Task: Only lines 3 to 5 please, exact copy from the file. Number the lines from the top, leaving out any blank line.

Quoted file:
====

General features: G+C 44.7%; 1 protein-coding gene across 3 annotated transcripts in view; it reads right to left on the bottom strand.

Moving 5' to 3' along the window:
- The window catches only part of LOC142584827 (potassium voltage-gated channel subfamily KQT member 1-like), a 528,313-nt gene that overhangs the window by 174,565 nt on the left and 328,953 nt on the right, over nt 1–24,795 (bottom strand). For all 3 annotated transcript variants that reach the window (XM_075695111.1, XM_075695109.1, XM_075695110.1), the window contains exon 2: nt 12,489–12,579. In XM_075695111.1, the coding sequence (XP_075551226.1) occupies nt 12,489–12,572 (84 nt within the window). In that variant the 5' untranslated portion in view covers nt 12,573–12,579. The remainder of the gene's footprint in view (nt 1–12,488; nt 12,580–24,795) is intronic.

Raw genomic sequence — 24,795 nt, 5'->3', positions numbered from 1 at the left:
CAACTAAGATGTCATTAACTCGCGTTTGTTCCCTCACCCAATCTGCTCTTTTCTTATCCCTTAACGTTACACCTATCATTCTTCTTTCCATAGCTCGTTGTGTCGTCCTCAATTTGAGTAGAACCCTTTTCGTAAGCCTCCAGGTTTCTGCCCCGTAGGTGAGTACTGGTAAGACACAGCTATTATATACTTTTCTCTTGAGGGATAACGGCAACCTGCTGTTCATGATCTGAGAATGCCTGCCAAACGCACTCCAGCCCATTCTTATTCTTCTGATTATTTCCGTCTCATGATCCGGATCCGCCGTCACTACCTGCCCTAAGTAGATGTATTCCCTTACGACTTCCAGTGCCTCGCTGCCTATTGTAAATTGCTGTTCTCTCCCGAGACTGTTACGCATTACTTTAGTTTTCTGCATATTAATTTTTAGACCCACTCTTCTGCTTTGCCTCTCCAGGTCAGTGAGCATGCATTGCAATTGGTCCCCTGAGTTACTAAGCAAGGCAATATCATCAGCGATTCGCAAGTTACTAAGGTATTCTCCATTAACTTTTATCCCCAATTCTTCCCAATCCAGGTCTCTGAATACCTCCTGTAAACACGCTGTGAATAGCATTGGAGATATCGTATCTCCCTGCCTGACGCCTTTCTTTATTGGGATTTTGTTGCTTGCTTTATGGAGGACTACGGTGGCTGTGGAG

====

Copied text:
- The window catches only part of LOC142584827 (potassium voltage-gated channel subfamily KQT member 1-like), a 528,313-nt gene that overhangs the window by 174,565 nt on the left and 328,953 nt on the right, over nt 1–24,795 (bottom strand). For all 3 annotated transcript variants that reach the window (XM_075695111.1, XM_075695109.1, XM_075695110.1), the window contains exon 2: nt 12,489–12,579. In XM_075695111.1, the coding sequence (XP_075551226.1) occupies nt 12,489–12,572 (84 nt within the window). In that variant the 5' untranslated portion in view covers nt 12,573–12,579. The remainder of the gene's footprint in view (nt 1–12,488; nt 12,580–24,795) is intronic.

Raw genomic sequence — 24,795 nt, 5'->3', positions numbered from 1 at the left:
CAACTAAGATGTCATTAACTCGCGTTTGTTCCCTCACCCAATCTGCTCTTTTCTTATCCCTTAACGTTACACCTATCATTCTTCTTTCCATAGCTCGTTGTGTCGTCCTCAATTTGAGTAGAACCCTTTTCGTAAGCCTCCAGGTTTCTGCCCCGTAGGTGAGTACTGGTAAGACACAGCTATTATATACTTTTCTCTTGAGGGATAACGGCAACCTGCTGTTCATGATCTGAGAATGCCTGCCAAACGCACTCCAGCCCATTCTTATTCTTCTGATTATTTCCGTCTCATGATCCGGATCCGCCGTCACTACCTGCCCTAAGTAGATGTATTCCCTTACGACTTCCAGTGCCTCGCTGCCTATTGTAAATTGCTGTTCTCTCCCGAGACTGTTACGCATTACTTTAGTTTTCTGCATATTAATTTTTAGACCCACTCTTCTGCTTTGCCTCTCCAGGTCAGTGAGCATGCATTGCAATTGGTCCCCTGAGTTACTAAGCAAGGCAATATCATCAGCGATTCGCAAGTTACTAAGGTATTCTCCATTAACTTTTATCCCCAATTCTTCCCAATCCAGGTCTCTGAATACCTCCTGTAAACACGCTGTGAATAGCATTGGAGATATCGTATCTCCCTGCCTGACGCCTTTCTTTATTGGGATTTTGTTGCTTGCTTTATGGAGGACTACGGTGGCTGTGGAG